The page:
Tag: Constantine P. Cavafy

Cavafy in April on Candles

Sunday, 29 April, 2018 0 Comments

Hosted by the Cavafy Archive and the Onassis Foundation, the International Cavafy Summer School will take place from 9 to 15 July in Athens. “Knowledge of Modern Greek is not a prerequisite, but familiarity with Cavafy’s work is,” say the organizers.

W.H. Auden famously observed that the poetry of Cavafy seemed to survive translation remarkably well, and that it was marked by “a tone of voice, a personal speech immediately recognizable as a poem by Cavafy; nobody else could possibly have written it.” Born on 29 April 1863, Constantine P. Cavafy died on 29 April 1933.

Candles

Days to come stand in front of us,
like a row of burning candles —
golden, warm, and vivid candles.
Days past fall behind us,
a gloomy line of burnt-out candles;
the nearest are still smoking,
cold, melted, and bent.
I don’t want to look at them: their shape saddens me,
and it saddens me to remember their original light.
I look ahead at my burning candles.
I don’t want to turn, don’t want to see, terrified,
how quickly that dark line gets longer,
how quickly one more dead candle joins another.

Constantine P. Cavafy

Candles in Milan


The sea around us

Monday, 18 September, 2017 0 Comments

“If there is poetry in my book about the sea, it is not because I deliberately put it there, but because no one could write truthfully about the sea and leave out the poetry.” — Rachel Carson, The Sea Around Us

The sea around us

Morning Sea

Let me stop here. Let me, too, look at nature awhile.
The brilliant blue of the morning sea, of the cloudless sky,
the yellow shore; all lovely,
all bathed in light.

Let me stand here. And let me pretend I see all this
(I really did see it for a minute when I first stopped)
and not my usual day-dreams here too,
my memories, those images of sensual pleasure.

Constantine P. Cavafy


Written in Alexandria by an Achaean

Sunday, 25 January, 2015 0 Comments

Greeks go to the polls today at a time of rising tension between Athens and its main creditors. A win for the left-wing opposition party Syriza over the ruling conservatives of New Democracy is predicted. Would a Syriza-led government start a game of poker with Germany that could lead to chaos and a Greek exit from the euro? While we wait for the results, let’s turn to the poetry of Constantine P. Cavafy. He knew his Greek history.

Those who fought for the Achaean League

Valiant are you who fought and fell gloriously;
fearless of those who were everywhere victorious.
Blameless, even if Diaeos and Critolaos were at fault.
When the Greeks want to boast,
“Our nation turns out such men” they will say
of you. And thus marvellous will be your praise.

Written in Alexandria by an Achaean;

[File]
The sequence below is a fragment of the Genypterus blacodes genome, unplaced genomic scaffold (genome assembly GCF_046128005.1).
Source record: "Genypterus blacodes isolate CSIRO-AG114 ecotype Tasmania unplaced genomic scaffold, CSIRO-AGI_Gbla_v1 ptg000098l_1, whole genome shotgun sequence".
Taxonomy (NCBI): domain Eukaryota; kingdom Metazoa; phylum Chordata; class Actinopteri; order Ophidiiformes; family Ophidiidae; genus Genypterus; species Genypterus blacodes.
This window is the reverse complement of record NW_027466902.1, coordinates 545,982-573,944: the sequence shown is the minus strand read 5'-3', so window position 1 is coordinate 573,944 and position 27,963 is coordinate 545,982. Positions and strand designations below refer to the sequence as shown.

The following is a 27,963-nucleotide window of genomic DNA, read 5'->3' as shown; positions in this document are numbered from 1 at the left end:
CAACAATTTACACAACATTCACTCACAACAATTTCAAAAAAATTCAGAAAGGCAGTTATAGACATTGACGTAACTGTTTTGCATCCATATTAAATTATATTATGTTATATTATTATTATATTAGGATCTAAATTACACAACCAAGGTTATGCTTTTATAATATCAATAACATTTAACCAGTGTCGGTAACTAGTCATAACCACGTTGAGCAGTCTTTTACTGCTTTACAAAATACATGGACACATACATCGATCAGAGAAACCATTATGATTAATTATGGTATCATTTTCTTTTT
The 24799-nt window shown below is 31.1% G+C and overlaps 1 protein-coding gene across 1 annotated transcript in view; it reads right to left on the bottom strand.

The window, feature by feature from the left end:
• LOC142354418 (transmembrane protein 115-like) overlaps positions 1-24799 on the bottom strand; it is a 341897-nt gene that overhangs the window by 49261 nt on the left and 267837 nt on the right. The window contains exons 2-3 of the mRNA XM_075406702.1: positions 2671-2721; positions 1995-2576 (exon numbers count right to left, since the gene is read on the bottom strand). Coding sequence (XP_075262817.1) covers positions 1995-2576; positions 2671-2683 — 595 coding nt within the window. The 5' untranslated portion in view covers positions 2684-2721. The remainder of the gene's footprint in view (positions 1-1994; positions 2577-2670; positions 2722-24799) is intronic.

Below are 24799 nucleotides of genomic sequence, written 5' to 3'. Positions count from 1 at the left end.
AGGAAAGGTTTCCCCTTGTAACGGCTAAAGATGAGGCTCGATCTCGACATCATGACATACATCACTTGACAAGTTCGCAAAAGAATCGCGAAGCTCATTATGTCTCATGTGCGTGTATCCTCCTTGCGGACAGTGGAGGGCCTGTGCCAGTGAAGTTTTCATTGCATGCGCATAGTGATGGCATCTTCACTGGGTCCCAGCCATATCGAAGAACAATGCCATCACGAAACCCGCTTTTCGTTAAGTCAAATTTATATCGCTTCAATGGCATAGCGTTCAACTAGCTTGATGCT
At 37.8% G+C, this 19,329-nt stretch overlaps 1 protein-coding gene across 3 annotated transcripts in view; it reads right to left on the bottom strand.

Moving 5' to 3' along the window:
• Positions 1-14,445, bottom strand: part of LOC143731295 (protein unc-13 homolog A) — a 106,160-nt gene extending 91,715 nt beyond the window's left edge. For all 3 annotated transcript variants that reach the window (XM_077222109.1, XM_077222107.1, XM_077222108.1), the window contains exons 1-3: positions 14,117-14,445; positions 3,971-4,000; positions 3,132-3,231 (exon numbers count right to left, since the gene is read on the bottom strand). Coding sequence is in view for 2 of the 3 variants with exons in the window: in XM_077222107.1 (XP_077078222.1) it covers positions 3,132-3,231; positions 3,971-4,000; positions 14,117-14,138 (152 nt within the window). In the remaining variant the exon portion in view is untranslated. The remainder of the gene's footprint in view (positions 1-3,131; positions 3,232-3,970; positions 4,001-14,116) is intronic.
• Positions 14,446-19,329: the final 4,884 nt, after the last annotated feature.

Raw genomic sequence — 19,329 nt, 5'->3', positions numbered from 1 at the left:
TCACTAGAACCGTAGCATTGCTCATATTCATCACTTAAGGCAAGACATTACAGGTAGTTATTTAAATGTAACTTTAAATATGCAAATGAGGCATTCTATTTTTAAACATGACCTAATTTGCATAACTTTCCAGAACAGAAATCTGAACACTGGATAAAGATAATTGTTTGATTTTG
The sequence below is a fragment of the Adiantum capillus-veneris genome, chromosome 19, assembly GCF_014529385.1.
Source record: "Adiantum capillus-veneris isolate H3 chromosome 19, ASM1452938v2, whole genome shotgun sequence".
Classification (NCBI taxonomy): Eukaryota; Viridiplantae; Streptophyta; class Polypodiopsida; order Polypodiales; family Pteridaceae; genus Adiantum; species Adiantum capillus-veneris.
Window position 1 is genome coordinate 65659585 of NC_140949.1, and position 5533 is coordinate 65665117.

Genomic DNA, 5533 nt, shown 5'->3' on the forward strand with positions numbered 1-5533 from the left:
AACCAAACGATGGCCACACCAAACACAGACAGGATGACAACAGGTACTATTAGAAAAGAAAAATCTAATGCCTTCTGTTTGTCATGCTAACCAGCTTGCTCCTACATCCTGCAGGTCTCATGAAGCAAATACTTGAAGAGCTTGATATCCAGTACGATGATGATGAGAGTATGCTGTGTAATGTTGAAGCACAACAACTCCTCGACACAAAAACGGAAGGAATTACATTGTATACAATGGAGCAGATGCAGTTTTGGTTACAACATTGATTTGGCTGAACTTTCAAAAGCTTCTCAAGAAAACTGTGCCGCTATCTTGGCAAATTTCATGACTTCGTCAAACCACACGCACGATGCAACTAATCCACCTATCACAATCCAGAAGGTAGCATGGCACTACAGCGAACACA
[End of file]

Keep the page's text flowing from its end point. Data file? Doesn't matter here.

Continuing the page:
in the seventh year of Ptolemy Lathyrus.

Constantine P. Cavafy (1863 — 1933)

Note: The Achaean League (280 — 146 BC) was a confederation of Greek city states on the northern and central Peloponnese. It was dissolved when the corrupt generals Diaeos and Critolaos were defeated in 146 BC by the Romans. Cavafy attributes this imaginary epigram to an Achaean living in Alexandria during the reign of Ptolemy VIII Lathyrus, a turbulent age, somewhat like our own. Actually, Cavafy wrote the poem in 1922, after Greece had been defeated in the Greco-Turkish War. History has no end.

The Achaean league


From Nero to Macbeth

Wednesday, 26 June, 2013 0 Comments

Been reading the poems of Constantine P. Cavafy recently and they’re filled with ideas and images that make you want to keep coming back for more. One of the things about Nero’s Deadline is that it evokes thoughts of Macbeth and how power-obsessed leaders (mis)interpret forecasts and predictions. Because forests cannot move and all men are born of women, Macbeth dismisses the prophecies of the Three Witches, and the young Nero scoffs at the idea that he should “Beware the age of seventy-three.”

Nero’s Deadline

Nero wasn’t worried at all when he heard
the utterance of the Delphic Oracle:
“Beware the age of seventy-three.”
Plenty of time to enjoy himself still.
He’s thirty. The deadline
the god has given him is quite enough
to cope with future dangers.

Now, a little tired, he’ll return to Rome —
but wonderfully tired from that journey
devoted entirely to pleasure:
theatres, garden-parties, stadiums…
evenings in the cities of Achaia…
and, above all, the sensual delight of naked bodies…

So much for Nero. And in Spain Galba
secretly musters and drills his army —
Galba, the old man in his seventy-third year.

Constantine P. Cavafy (29 April 1863 — 29 April 1933)

Romans


Candles day

Monday, 17 June, 2013 0 Comments

W.H. Auden famously observed that the poetry of Cavafy seemed to survive translation remarkably well, and that it was marked by “a tone of voice, a personal speech immediately recognizable as a poem by Cavafy; nobody else could possibly have written it.” If there is a thread running through Cavafy’s take on life, it’s transience.

Candles

Days to come stand in front of us,
like a row of burning candles —
golden, warm, and vivid candles.
Days past fall behind us,
a gloomy line of burnt-out candles;
the nearest are still smoking,
cold, melted, and bent.
I don’t want to look at them: their shape saddens me,
and it saddens me to remember their original light.
I look ahead at my burning candles.
I don’t want to turn, don’t want to see, terrified,
how quickly that dark line gets longer,
how quickly one more dead candle joins another.

Constantine P. Cavafy (29 April 1863 — 29 April 1933)

Candles